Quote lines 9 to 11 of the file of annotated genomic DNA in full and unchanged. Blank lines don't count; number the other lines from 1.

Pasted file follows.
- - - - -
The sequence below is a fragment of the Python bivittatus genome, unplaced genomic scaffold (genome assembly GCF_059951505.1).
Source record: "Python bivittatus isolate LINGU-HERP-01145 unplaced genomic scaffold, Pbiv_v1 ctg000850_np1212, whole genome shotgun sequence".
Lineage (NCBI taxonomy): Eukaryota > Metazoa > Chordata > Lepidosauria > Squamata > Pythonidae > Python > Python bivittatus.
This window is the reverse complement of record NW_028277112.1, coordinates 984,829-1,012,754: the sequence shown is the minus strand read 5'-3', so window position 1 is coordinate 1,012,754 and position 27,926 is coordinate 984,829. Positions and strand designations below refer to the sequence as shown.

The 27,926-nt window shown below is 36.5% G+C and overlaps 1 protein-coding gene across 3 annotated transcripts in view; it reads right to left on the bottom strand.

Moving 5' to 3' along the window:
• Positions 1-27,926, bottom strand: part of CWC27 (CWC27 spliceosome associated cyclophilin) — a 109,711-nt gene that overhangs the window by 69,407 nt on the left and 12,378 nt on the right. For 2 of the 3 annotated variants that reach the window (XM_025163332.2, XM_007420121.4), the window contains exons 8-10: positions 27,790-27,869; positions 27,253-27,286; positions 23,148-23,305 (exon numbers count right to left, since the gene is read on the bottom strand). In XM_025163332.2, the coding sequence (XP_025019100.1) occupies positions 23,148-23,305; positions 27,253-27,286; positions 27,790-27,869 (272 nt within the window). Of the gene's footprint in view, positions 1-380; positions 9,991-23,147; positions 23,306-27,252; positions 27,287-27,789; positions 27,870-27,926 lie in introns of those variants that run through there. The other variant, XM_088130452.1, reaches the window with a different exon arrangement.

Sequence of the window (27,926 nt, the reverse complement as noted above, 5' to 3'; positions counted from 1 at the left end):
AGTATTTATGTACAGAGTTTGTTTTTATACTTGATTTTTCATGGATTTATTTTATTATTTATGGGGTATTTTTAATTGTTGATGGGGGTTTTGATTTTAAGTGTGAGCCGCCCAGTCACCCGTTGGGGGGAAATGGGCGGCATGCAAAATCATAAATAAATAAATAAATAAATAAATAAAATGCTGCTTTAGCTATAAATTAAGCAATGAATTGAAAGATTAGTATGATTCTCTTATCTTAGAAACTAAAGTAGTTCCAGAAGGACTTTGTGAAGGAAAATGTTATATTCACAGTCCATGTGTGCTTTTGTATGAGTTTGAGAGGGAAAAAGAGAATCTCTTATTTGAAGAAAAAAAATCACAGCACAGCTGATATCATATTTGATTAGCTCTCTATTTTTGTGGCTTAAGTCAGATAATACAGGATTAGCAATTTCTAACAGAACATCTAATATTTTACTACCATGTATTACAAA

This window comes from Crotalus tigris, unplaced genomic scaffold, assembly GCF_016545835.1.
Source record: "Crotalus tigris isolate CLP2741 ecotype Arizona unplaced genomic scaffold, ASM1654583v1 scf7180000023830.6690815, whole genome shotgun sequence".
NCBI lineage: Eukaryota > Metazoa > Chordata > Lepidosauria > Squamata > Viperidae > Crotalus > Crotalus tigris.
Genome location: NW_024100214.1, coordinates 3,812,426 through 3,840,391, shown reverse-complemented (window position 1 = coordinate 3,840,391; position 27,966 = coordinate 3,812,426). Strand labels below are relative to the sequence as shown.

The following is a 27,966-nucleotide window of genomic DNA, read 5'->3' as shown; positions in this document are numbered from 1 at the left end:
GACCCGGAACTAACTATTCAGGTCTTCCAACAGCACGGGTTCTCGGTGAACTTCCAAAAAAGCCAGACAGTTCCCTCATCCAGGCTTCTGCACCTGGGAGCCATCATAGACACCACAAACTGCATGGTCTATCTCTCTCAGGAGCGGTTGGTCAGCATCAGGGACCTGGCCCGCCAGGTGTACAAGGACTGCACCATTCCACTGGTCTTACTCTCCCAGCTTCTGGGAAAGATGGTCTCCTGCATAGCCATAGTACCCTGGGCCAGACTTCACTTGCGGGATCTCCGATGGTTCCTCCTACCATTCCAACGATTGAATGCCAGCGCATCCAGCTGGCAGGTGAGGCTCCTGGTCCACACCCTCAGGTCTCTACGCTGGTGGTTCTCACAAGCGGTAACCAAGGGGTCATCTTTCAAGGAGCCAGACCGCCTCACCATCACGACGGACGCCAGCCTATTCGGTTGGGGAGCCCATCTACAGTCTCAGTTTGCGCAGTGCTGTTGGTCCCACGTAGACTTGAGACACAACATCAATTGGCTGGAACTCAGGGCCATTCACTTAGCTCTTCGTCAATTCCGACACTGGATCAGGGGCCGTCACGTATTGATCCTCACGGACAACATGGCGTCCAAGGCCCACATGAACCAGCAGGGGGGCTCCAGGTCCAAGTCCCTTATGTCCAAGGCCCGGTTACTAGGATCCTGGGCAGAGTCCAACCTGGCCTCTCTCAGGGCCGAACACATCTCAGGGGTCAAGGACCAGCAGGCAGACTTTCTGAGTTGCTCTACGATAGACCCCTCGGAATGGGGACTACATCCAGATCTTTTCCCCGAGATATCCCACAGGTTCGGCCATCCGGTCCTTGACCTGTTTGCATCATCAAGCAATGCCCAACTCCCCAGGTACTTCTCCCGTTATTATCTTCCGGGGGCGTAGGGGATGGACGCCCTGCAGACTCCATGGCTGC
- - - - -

AGTATTTATGTACAGAGTTTGTTTTTATACTTGATTTTTCATGGATTTATTTTATTATTTATGGGGTATTTTTAATTGTTGATGGGGGTTTTGATTTTAAGTGTGAGCCGCCCAGTCACCCGTTGGGGGGAAATGGGCGGCATGCAAAATCATAAATAAATAAATAAATAAATAAATAAAATGCTGCTTTAGCTATAAATTAAGCAATGAATTGAAAGATTAGTATGATTCTCTTATCTTAGAAACTAAAGTAGTTCCAGAAGGACTTTGTGAAGGAAAATGTTATATTCACAGTCCATGTGTGCTTTTGTATGAGTTTGAGAGGGAAAAAGAGAATCTCTTATTTGAAGAAAAAAAATCACAGCACAGCTGATATCATATTTGATTAGCTCTCTATTTTTGTGGCTTAAGTCAGATAATACAGGATTAGCAATTTCTAACAGAACATCTAATATTTTACTACCATGTATTACAAA

This window comes from Crotalus tigris, unplaced genomic scaffold, assembly GCF_016545835.1.
Source record: "Crotalus tigris isolate CLP2741 ecotype Arizona unplaced genomic scaffold, ASM1654583v1 scf7180000023830.6690815, whole genome shotgun sequence".